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What are the different types of sparkling rosé wine?

Rosé sparkling wines like Champagne, Prosecco, Cava, and others make a fun and festive alternative to regular bubbles—but don’t snub these as not as important as their clear counterparts. Rosé Champagnes (i.e., those coming from the Champagne region of France) are made in the same basic way as regular Champagne, from the same grapes and the same region. Most other regions where sparkling wine is produced, and where red grape varieties also grow, also make a rosé version.

How is sparkling rosé wine made?

There are two main methods to make rosé sparkling wine. Typically, either white wine is blended with red wine to make a rosé base wine, or only red grapes are used but spend a short period of time on their skins (maceration) to make rosé colored juice before pressing and fermentation. In either case the base wine goes through a second fermentation (the one that makes the bubbles) through any of the various sparkling wine making methods.

What gives rosé Champagne and sparkling wine their color and bubbles?

The bubbles in sparkling wine are formed when the base wine undergoes a secondary fermentation, which traps carbon dioxide inside the bottle or fermentation vessel. During this stage, the yeast cells can absorb some of the wine’s color but for the most part, the pink hue remains.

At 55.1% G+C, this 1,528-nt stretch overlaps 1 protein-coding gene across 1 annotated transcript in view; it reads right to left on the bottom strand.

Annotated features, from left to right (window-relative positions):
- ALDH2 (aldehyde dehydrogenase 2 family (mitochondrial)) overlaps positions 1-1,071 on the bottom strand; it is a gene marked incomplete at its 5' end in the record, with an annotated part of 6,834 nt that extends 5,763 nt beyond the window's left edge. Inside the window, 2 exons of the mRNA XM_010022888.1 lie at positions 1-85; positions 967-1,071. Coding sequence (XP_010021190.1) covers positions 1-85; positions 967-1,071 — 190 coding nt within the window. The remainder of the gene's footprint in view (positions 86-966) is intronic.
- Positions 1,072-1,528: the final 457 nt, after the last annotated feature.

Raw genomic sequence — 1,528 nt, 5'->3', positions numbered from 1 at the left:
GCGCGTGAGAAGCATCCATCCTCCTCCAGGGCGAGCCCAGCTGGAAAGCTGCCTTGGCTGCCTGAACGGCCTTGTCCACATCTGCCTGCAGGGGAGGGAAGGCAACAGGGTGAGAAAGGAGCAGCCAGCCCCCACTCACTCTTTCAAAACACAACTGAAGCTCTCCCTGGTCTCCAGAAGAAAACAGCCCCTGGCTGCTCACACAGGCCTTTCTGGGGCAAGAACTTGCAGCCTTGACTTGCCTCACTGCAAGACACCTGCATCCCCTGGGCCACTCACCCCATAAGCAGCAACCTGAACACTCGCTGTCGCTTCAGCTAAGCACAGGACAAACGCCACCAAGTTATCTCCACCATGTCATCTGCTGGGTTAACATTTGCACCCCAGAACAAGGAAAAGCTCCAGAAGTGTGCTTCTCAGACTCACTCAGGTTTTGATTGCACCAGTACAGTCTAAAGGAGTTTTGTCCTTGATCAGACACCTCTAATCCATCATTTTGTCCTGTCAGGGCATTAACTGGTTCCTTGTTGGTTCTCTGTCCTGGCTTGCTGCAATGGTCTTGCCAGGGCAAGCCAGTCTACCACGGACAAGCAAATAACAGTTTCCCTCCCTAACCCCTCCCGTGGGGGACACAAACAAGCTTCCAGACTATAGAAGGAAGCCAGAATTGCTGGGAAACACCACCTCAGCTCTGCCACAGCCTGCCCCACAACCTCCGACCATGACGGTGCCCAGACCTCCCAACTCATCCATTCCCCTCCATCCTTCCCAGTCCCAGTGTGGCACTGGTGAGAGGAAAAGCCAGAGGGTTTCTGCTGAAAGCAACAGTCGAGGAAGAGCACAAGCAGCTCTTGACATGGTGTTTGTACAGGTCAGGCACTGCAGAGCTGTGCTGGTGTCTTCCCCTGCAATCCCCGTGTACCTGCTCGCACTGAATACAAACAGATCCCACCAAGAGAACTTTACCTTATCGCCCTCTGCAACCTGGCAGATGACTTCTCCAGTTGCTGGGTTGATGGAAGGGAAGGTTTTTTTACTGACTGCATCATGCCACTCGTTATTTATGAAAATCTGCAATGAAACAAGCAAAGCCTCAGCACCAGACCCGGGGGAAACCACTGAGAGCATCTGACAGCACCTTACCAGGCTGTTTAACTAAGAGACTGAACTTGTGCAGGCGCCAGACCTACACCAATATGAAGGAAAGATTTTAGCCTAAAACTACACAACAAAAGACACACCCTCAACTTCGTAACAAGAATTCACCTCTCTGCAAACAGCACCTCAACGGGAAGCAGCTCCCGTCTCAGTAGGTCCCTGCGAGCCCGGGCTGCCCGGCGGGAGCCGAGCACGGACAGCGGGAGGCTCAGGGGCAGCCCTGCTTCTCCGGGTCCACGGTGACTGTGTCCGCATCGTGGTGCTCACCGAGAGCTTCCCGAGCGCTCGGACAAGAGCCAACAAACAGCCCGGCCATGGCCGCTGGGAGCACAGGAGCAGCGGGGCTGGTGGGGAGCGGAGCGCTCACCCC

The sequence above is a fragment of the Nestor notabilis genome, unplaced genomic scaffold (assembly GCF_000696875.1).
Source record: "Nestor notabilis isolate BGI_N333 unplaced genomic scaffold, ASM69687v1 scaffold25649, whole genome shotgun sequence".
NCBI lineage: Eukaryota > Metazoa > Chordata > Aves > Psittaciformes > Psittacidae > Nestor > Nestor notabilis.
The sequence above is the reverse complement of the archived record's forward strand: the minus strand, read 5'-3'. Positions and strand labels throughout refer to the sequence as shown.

How do you serve rosé sparkling wine?

Treat rosé sparkling wine as you would treat any Champagne, Prosecco, Cava, and other sparkling wine of comparable quality. For storing in any long-term sense, these should be kept at cellar temperature, about 55F. For serving, cool to about 40F to 50F. As for drinking, the best glasses have a stem and a flute or tulip shape to allow the bead (bubbles) and beautiful rosé hue to show.

How long do rosé Champagne and sparkling wine last?

Most rosé versions of Prosecco, Champagne, Cava or others around the “$20 and under” price point are intended for early consumption. Those made using the traditional method with extended cellar time before release (e.g., Champagne or Crémant) can typically improve with age. If you are unsure, definitely consult a wine professional for guidance.

SOU401845_0 Item# 103428